The Southwold Group has tasted the top wines of Bordeaux from the latest physically available vintage together for over 40 years. This used to take place – as the group’s name suggests – in Southwold in Suffolk, but it has now moved to Farr Vintners where we taste in a purpose-built modern tasting room. This is now my seventh Southwold Group tasting, with 2019 my tenth vintage tasted En Primeur (albeit in strange circumstances due to COVID restrictions).
This year’s panel included 10 Masters of Wine, wine writers Neal Martin, Jancis Robinson and Lisa Perrotti-Brown, and the buyers of the leading British wine merchants. We spent three days delving deep into the best wines the vintage has to offer, tasting over 300 wines.
Jancis Robinson is the first of the journalists to publish her scores and assessment of the vintage in The Financial Times and on jancisrobinson.com. She reports that “that the vintage is looking very good indeed, perhaps the best I have ever tasted at this stage”.
Neal Martin has also released his report, with great reviews that conclude “I departed with no doubt that 2019 is a truly great vintage for Bordeaux.”
2019 will always be framed by the pandemic and lockdowns. Initially it looked like there would be no campaign at all with such uncertainty in the market combined with the seeming impossibility to taste the wines themselves. Eventually solutions were found and we tasted most wines in our Chairman Stephen Browett's garden in socially distanced conditions. The wines were brilliant and matched by release prices that offered buyers real incentive to invest in the vintage. Now settled in bottle, would the vintage live up to the hype?
2019 is the real deal. The consensus among the group after a gruelling week is that it may just be the best vintage we have ever tasted. Overall the belief is that it exceeds 2018, 2015, 2010, 2009, 2005 and 2000 - though the peaks in 2010 and 2009 can be equal to this vintage. 2019 looks to be the equal of 2016 in the Northern Médoc, although it is quite different in style. The 2016s are classically structured, introverted, cooler, fresher and have more need for bottle age whereas the 2019s are more fleshy. However, in other regions of Bordeaux the group found 2019 to be even better than 2016. In many ways these two vintages represent "High Definition" versions of their 2010 and 2009 counterparts, showcasing the leaps producers have made in a short space of time in a changing climate and the shift towards balance, freshness and precision rather than power, ripeness and extraction.
Comparisons have been made to the 1982 vintage, much like the 2009s. These wines offer a succulence and approachability, yet critically have balance and freshness that takes them, for many, above 2009. We do not expect many wines outside the very biggest names to shut down like the 2000, 2005, 2010 or 2016 vintages. The balance is impeccable, you will find pure, fleshy fruit and ripe tannins yet a balancing core of freshness. The balance of alcohol and tannin makes them fresher and more appealing than the sturdy 2018s, and they are more approachable than the brilliant but tight 2016s.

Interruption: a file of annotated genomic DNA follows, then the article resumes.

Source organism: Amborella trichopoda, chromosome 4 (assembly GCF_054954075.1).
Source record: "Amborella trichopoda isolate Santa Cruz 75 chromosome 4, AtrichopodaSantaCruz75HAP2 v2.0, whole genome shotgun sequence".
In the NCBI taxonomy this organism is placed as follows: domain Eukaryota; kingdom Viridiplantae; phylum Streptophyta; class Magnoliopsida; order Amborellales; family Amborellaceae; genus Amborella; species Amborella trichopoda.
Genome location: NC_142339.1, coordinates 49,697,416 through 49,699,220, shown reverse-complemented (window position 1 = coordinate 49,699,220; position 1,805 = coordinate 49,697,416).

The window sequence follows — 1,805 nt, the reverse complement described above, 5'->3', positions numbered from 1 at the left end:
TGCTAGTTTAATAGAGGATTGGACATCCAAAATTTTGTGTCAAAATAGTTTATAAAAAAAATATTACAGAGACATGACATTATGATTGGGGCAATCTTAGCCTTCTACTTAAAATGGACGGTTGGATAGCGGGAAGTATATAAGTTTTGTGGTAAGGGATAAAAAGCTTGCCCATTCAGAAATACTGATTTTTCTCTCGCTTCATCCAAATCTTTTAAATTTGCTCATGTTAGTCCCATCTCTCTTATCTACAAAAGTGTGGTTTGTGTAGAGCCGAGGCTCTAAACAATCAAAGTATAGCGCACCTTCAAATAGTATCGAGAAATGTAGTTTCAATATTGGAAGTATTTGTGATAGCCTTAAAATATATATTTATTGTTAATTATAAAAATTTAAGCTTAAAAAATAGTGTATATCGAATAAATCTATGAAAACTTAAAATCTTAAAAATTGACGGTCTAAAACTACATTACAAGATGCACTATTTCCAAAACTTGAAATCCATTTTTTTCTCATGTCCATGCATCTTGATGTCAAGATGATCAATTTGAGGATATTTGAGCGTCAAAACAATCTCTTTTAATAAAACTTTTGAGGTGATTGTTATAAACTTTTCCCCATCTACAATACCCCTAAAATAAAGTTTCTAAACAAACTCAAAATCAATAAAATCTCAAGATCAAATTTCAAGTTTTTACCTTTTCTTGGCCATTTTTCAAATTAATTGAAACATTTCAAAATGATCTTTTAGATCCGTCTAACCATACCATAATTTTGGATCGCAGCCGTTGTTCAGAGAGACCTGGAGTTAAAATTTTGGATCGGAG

Below you will find a breakdown by appellation and the best wines of the vintage, but to summarise:
The transformation in this appellation in recent years is admirable, as producers move away from forceful extraction, over-ripeness and heavy oak use. The change has not been universal, but these flights are vastly more enjoyable than they were a decade ago. At the top, Cheval Blanc's Cabernet influence led it to victory in the appellation, and the joint lead in the entire right bank. Ausone and Figeac rounded out the top three, but there are great wines at every price point. Canon and Troplong Mondot were real highlights, the wines reaping the rewards of the work done in their respective vineyards and wineries. From the Vauthier stable, Moulin St Georges is outstanding and very good value for money at just £265 per dozen.
Pomerol's naturally seductive profile matches the 2019 vintage to make for fleshy, pure, rounded wines. The best examples tempered the flesh with structure, bright acids and impressive balance. Vieux Château Certan tied Cheval Blanc for the top score on the right bank. This was closely followed in a three way tie between Pétrus, Lafleur, and my personal Wine of the Vintage, Eglise Clinet. Structured and quite backward for the vintage, the density, balance, energy and complexity made this a perfect wine in my view, and one that will keep for half a century. The smaller wines from the Durantou stable, particularly Montlandrie and Les Cruzelles, were also brilliant and offer outstanding value for money.
Haut Brion took the top spot this year, edging out its sibling La Mission Haut Brion. Both are deep, rich wines that lean into the ripeness of the vintage. Domaine de Chevalier was brilliant as always, rounding out the top three with a different personality of purity and freshness. Les Carmes Haut Brion is now one of the most identifiable wines in this blind tasting due to the winemaking processes here - those who are fans of the style will absolutely love this version. This is the highest set of scores Péssac-Leognan has ever received at Southwold, there are so many wines to enjoy from the appellation in 2019.